Reification & Abstraction in Configuration Management

Reification and abstraction are 2 fundamental concepts on computer programming and how humans communicate in general. These 2 concepts are also guiding the development of the Forge Architect orchestration language.

Abstraction is the process of creating an construct that captures the essence of that which is concrete. It can be done via identifying generic patterns that are shared across all of the concrete instances. For example, inventing the abstract construct of Animal derived from the specific Cat and Dog concrete instances that you observe in real life. Abstraction is how people create and communicate high level concepts and derive high level relationships from low level observation. It provides the ability for humans to represent knowledge and reason.

Reification (sometimes called refinement) is slightly less well known concept, this is the opposite of abstraction. It is the process of turning what is abstract into something that is concrete. For example manufacturing a Car from a Car blueprint. Or going from something that generic to something that is more specific like from Person to PersonWithHat. Or encoding an abstract implicit relationship in a SQL database into first class primitive entities that can be manipulated.

It should be clear that reification and abstraction exist on a continuum axis of concept representation. Depending on where you sit on the continuum, you go up the abstraction ladder, or go down the reification slide.

Every programming language balances between the axis of abstraction and reification in the whole and in their various parts. Whether you go up in terms of abstraction or go down in terms of reification, you make tradeoffs that are relevant in the signal/noise ratio in your communicative expressions. Similar ideas occur in the discussions of the Blub idea by Paul Graham. Being more abstract in your expressions only makes sense if your context allows you to ignore the low level operations. Being more reified in your expressions only makes sense if your context involves solving problems at the low level.

The Matrix Forge Architect language is intended to abstract the real infrastructure operation into a more abstract language model, while also reifying the implicit infrastructure expectations into concrete explicit specifications that can be reasoned about.

Abstraction gives us more power to express higher level concepts with less noise (when in higher level contexts), whereas reification makes things that are implicit more explicit, thus resolving in greater clarity, and allow us to concretely reason about what was once very abstract (in natural languages you might hear the term "wishy washy").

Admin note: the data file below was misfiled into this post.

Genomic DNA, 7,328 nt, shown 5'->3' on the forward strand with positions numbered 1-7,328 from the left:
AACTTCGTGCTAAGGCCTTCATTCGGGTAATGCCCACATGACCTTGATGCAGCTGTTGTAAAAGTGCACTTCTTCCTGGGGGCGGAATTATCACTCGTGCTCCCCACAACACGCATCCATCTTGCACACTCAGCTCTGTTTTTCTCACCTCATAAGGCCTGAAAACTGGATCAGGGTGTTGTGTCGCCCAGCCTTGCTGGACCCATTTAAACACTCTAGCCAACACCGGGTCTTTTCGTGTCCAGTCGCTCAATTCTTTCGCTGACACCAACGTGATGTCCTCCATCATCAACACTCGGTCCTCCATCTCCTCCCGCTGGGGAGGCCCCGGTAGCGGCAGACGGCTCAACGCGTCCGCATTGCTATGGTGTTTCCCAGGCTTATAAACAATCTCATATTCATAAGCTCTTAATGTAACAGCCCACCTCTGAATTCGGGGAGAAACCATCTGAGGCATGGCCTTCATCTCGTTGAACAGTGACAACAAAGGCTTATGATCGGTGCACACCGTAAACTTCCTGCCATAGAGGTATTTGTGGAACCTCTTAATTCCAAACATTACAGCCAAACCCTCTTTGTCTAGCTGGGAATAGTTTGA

Configuration management systems today face 2 problems:

  1. They mostly do not allow us to succinctly (with high signal to noise ratio) express high level concepts in infrastructural orchestration. Thus they lack abstraction. (when they do, they are often naively implemented, and not sufficiently abstract nor composable, similar to a reification fallacy in natural languages)

  2. They often do not explicitly give control over the implicit infrastructural relationships that we expect to exist. Thus they lack reification.

Example of not enough abstraction:

The utilisation of IP + ports to address dependencies is a form of incidental complexity. These should be abstracted to the essential chracteristic of a dependency, which is the API of the dependency, not the geographically allocated IP + port.

Example of not enough reification:

In some cases, there isn't enough control over a particular factor of orchestration, and this is left implicitly managed by manual commands, or in other scripts somewhere else.

Let's imagine the dependency relationship a Wordpress app and a MySQL database. The implementation of this factor is written in PHP somewhere. This factor should instead be abstracted out of the PHP app, but it is actually infact reified in the configuration management language.

This is because according to the configuration management's point of view, you may be writing some configuration snippet that implicitly relies on the expectation that there is a dependency between the Wordpress and Mysql. However this relationship is not actually guaranteed by the language, instead it's simply expected to exist, and the actual guarantees are somewhere else, also known as a spooky action at a distance.

To a new developer not associated with your system, reading the configuration management language does not give the person an understanding or the ability the reason about the relationship between the wordpress and the mysql, it's simply implicit knowledge that they would not necessarily grok until they start inspecting the rest of your infrastructure.

Therefore such a factor should be reified from the point of view of the configuration language, but abstracted from the point of view from your PHP app.

Thus any control system such as Forge Architect needs to balance between abstraction and reification.

Similar Ideas in other Areas:

This post is subject to further update we uncover more use cases and factors that can be reified or abstracted.